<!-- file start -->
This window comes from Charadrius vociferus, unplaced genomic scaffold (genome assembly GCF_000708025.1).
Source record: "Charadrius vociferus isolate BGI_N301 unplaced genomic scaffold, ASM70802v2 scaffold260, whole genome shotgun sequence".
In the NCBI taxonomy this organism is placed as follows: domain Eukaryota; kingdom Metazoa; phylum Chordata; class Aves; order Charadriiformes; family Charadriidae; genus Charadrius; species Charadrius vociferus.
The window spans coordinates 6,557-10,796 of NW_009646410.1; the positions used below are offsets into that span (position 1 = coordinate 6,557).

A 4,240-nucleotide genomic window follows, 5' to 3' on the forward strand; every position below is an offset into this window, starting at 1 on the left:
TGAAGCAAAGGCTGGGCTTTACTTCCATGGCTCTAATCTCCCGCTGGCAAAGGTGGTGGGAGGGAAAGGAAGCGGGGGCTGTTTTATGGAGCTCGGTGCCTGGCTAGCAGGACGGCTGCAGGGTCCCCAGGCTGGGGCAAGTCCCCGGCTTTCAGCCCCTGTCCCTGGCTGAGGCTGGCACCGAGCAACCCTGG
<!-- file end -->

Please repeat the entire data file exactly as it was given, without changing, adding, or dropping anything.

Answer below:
This window comes from Charadrius vociferus, unplaced genomic scaffold (genome assembly GCF_000708025.1).
Source record: "Charadrius vociferus isolate BGI_N301 unplaced genomic scaffold, ASM70802v2 scaffold260, whole genome shotgun sequence".
In the NCBI taxonomy this organism is placed as follows: domain Eukaryota; kingdom Metazoa; phylum Chordata; class Aves; order Charadriiformes; family Charadriidae; genus Charadrius; species Charadrius vociferus.
The window spans coordinates 6,557-10,796 of NW_009646410.1; the positions used below are offsets into that span (position 1 = coordinate 6,557).

A 4,240-nucleotide genomic window follows, 5' to 3' on the forward strand; every position below is an offset into this window, starting at 1 on the left:
TGAAGCAAAGGCTGGGCTTTACTTCCATGGCTCTAATCTCCCGCTGGCAAAGGTGGTGGGAGGGAAAGGAAGCGGGGGCTGTTTTATGGAGCTCGGTGCCTGGCTAGCAGGACGGCTGCAGGGTCCCCAGGCTGGGGCAAGTCCCCGGCTTTCAGCCCCTGTCCCTGGCTGAGGCTGGCACCGAGCAACCCTGG